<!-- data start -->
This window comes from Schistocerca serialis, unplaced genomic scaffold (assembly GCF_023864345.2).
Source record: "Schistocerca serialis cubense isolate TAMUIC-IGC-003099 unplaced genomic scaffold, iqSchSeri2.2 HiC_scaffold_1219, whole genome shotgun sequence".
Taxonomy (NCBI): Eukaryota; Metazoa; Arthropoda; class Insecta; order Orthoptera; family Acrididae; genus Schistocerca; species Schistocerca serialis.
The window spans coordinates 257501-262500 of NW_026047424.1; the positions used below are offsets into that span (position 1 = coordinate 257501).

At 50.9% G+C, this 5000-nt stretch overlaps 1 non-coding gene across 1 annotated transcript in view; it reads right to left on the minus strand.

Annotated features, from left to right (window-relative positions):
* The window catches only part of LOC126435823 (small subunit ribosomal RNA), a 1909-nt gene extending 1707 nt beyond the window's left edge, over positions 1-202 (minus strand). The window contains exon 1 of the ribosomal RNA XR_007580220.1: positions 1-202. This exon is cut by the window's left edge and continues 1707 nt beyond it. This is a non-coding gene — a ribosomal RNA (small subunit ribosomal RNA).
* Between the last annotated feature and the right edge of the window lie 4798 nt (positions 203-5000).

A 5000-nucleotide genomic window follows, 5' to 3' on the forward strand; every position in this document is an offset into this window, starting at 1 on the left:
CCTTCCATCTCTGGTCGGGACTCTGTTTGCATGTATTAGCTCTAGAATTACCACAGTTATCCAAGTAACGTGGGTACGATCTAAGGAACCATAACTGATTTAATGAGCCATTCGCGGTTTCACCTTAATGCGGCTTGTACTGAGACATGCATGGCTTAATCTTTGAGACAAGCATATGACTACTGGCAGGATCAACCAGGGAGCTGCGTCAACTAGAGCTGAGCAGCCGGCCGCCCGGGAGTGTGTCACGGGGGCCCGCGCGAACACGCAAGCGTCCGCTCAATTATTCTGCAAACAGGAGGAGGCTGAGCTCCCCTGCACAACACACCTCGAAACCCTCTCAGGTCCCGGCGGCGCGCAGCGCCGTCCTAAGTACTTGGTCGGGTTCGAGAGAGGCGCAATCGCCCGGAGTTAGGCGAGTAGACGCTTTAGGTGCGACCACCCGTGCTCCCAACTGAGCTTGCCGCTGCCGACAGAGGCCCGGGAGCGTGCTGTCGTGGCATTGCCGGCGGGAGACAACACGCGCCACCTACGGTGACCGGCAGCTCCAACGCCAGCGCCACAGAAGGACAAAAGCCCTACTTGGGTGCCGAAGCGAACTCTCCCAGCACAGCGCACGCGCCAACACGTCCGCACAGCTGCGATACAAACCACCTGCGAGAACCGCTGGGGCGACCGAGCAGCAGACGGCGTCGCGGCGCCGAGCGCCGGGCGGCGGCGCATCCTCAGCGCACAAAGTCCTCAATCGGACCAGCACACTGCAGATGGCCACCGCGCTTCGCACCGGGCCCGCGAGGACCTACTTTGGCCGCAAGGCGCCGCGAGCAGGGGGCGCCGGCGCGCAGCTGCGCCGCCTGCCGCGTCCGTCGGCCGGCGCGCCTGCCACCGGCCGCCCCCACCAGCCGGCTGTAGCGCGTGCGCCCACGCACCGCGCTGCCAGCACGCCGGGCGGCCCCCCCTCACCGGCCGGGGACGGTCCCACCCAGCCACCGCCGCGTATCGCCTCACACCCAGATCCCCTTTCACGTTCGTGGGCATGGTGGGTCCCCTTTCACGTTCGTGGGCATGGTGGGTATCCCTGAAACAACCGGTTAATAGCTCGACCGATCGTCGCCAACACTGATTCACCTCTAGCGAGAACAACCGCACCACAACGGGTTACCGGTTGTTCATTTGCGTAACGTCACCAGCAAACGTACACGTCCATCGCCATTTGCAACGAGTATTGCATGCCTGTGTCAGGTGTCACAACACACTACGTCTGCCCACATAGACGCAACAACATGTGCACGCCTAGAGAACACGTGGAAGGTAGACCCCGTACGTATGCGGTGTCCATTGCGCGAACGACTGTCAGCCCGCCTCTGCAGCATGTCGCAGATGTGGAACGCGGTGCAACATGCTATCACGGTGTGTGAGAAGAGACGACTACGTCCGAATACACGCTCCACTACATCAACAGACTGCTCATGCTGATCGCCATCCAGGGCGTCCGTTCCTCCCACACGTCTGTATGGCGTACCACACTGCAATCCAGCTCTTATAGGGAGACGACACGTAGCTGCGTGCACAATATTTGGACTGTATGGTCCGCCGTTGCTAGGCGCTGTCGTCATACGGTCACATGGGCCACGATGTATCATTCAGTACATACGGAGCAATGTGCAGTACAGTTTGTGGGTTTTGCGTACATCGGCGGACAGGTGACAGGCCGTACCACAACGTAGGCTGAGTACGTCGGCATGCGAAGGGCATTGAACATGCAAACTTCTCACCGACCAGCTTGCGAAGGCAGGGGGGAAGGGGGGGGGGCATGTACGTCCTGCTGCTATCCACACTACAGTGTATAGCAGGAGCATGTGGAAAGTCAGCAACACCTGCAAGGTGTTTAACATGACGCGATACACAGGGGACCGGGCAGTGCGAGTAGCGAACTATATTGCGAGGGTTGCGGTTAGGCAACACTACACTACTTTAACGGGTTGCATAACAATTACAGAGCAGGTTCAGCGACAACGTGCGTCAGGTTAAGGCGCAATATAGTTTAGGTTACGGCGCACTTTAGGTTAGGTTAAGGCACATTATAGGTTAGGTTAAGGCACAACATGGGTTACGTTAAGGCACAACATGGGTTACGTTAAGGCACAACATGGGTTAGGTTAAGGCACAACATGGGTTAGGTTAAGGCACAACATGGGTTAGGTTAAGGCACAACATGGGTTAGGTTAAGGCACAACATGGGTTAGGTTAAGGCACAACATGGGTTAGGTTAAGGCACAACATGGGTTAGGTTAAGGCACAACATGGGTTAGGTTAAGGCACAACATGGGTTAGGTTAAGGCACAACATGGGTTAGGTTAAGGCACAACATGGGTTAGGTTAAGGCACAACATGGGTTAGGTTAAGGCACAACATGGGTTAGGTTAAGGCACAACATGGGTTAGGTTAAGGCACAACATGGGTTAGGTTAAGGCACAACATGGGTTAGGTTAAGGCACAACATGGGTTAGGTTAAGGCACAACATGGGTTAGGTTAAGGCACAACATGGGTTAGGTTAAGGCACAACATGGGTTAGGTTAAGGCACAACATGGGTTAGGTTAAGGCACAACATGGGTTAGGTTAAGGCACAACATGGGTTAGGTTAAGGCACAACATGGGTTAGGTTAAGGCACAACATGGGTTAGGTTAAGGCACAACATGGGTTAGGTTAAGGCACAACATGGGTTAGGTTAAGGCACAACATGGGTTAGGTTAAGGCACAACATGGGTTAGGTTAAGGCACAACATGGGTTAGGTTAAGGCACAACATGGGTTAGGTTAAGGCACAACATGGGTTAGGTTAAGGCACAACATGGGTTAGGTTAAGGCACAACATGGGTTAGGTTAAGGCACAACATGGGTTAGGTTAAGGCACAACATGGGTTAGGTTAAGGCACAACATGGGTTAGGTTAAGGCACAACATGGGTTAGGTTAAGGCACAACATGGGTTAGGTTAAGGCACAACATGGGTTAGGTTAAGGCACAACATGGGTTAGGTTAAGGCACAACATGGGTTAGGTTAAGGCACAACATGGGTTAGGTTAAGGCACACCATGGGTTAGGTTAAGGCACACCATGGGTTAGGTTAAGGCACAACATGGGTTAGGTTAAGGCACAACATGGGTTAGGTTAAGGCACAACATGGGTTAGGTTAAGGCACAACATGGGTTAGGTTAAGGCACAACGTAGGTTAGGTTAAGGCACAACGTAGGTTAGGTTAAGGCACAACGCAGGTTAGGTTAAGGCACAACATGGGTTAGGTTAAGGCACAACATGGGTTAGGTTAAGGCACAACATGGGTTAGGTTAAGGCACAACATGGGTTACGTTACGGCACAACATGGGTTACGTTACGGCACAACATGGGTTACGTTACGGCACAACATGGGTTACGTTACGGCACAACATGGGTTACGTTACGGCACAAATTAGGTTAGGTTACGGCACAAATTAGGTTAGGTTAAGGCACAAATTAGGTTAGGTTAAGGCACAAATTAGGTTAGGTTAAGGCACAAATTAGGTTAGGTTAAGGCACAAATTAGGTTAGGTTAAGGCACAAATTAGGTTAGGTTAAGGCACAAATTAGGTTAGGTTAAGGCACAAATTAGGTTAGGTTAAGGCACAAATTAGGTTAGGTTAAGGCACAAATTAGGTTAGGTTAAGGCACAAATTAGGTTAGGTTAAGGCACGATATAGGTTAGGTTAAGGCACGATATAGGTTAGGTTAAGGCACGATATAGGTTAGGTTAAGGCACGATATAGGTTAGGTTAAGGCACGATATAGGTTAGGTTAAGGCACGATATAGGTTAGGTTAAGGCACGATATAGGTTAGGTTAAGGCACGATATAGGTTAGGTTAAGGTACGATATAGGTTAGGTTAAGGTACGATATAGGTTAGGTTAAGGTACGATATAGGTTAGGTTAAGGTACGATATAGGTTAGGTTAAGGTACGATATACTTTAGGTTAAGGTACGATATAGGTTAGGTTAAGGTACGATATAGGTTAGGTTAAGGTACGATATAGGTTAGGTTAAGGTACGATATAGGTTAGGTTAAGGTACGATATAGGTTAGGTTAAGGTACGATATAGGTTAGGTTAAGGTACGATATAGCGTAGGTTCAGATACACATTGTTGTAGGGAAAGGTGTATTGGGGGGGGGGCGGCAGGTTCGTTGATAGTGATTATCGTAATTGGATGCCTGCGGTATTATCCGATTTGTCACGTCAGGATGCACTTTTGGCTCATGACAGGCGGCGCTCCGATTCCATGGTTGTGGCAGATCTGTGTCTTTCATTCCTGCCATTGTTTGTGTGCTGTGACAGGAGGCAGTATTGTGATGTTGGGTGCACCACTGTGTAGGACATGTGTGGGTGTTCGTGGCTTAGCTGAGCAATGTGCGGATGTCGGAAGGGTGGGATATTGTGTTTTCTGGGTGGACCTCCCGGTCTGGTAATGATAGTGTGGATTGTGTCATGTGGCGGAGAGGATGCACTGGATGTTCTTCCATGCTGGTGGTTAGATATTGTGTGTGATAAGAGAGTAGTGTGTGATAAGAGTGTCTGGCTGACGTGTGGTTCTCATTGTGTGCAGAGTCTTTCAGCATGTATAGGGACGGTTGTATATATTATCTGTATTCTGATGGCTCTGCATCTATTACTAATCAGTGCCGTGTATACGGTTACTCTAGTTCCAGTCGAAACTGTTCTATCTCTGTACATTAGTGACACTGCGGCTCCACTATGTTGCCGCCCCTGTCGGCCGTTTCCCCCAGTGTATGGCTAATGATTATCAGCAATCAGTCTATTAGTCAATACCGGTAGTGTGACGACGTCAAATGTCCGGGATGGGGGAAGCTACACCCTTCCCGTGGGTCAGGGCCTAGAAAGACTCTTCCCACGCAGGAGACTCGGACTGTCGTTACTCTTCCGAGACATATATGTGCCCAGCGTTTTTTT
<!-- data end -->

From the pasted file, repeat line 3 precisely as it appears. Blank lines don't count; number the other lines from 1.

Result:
Taxonomy (NCBI): Eukaryota; Metazoa; Arthropoda; class Insecta; order Orthoptera; family Acrididae; genus Schistocerca; species Schistocerca serialis.